There's an unfortunate stigma attached to the idea of couples therapy (and therapy in general for that matter) that turns many people away from this potentially relationship-saving service. Some couples refuse to even entertain the possibility of attending, while others might reluctantly go, but don't believe in its efficacy or importance.
We go to doctors when we're sick, bring our cars to a mechanic when they need repairs, and take our iPhones to the Apple store when they're on the fritz --- so why not bring our relationships in for a tune-up when we’re having trouble communicating with one another?
Especially here in America, individualism and independence are prized more so than in other more collectivist cultures. Media depictions of couples therapy are often oversimplified, made humorous, and belie the amount of real work necessary." In turn, seeking help in personal matters can be seen as a sign of weakness. But couples who can manage to free themselves from judgment (both from the outside world and from within) open themselves up to a world of possibilities for interpersonal improvement.
Couples therapy sessions ensure that both partners are on the same page now and will be in the future. They'll also help to open up lines of communication, reconcile negative feelings harbored from past events, and develop new strategies for handling interpersonal hardship. It's also only the business of those involved --- the therapist and the two partners. No one else has to know.
You may think -- “but isn't couples therapy typically a last resort before divorce?” -- not necessarily. Couples should always be seeking ways to connect, communicate, and enjoy their time with one another.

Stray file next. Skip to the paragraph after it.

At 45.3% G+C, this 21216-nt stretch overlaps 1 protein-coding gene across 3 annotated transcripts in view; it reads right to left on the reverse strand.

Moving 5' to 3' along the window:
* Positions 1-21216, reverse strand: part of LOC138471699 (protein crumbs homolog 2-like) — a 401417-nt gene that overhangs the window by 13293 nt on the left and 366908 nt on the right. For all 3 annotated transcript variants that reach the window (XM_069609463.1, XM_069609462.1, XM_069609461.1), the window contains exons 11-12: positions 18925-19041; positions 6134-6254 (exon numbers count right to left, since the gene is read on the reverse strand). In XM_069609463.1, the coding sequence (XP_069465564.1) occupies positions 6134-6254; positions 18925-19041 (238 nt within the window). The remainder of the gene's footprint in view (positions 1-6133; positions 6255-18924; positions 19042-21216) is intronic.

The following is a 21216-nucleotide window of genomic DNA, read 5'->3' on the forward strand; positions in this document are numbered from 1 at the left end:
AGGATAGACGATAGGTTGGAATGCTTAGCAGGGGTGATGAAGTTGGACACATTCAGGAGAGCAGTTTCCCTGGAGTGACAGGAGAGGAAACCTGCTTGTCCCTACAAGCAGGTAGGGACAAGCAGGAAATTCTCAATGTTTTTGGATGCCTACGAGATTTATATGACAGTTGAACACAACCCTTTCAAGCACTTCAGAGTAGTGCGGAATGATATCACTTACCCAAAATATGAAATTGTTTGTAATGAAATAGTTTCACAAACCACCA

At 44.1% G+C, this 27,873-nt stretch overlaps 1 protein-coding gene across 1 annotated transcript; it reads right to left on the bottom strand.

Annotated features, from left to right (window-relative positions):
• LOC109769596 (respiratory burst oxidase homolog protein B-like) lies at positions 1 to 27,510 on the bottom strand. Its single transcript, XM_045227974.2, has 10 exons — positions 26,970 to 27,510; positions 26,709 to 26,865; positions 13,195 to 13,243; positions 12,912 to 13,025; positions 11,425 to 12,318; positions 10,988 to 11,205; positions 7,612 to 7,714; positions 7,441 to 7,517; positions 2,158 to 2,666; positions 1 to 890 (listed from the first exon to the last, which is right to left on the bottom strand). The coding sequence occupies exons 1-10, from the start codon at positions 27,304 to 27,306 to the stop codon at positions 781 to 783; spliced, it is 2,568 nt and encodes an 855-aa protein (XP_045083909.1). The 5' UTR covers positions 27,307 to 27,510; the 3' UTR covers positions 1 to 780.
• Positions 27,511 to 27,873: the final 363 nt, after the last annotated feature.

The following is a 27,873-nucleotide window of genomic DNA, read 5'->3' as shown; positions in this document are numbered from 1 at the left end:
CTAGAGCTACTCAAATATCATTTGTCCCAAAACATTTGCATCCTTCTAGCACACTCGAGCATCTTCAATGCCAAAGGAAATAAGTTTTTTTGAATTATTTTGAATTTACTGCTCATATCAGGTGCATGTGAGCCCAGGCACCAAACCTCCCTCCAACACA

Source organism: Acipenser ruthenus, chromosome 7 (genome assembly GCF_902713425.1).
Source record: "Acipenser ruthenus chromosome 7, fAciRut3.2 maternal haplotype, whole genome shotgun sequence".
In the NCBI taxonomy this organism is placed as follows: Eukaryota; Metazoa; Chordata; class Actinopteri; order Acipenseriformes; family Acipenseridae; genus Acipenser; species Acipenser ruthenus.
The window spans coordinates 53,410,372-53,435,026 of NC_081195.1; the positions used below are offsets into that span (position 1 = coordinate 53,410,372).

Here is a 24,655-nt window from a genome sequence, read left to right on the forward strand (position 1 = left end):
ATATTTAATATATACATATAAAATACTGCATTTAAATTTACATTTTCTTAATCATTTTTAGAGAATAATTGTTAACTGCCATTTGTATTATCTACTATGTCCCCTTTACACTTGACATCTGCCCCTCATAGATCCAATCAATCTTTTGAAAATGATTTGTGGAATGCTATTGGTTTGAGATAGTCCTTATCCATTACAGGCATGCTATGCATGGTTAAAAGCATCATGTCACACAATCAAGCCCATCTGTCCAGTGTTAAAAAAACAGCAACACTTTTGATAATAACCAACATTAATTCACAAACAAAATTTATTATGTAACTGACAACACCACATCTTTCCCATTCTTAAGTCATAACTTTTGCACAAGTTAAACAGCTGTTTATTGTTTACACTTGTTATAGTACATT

This doesn’t mean that couples therapy is easy. Communicating can be hard - after all, you’ve had trouble connecting all this time, right?
Emotionally Focused Therapy
Couples therapy is undergoing a serious transformation. Today, rather than simply providing strategies for coping with conflict, couples therapy focuses on identifying memories which, positive or negative, shape relationship perception. EFT involves questioning these memories and related emotions, and when necessary reframing them in the mind. With the help of a licensed psychotherapist, couples can use this approach to systematically discover negative emotions that have been ignored and avoided, bring them to the surface, and resolve them through effective communication.
Konstantin Lukin, Ph.D., is a licensed clinical psychologist in Ridgewood and Hoboken, NJ. He has extensive clinical and research experience spanning individuals of all ages, in both inpatient and outpatient settings. He specializes in men’s issues, couple’s counseling, and relationship problems. His therapeutic approach focuses on providing support and practical feedback to help patients effectively address personal challenges. He integrates complementary modalities and techniques to offer a personalized approach tailored to each patient. He has been trained in cognitive-behavioral, dialectical behavior, schema-focused, and emotionally focused therapy, and has also been involved with research projects throughout his career, including two National Institute of Mental Health-funded studies. He is a member of the Association for Behavioral and Cognitive Therapies, New Jersey Psychological Association, Northeast Counties Association of Psychologists, New York State Psychological Association, The International Centre for Excellence in Emotionally Focused Therapy, The New York Center for Emotionally Focused Therapy, the International OCD Foundation, the Association for Contextual Behavioral Science (ACSB) and a regular contributor to Psychology Today.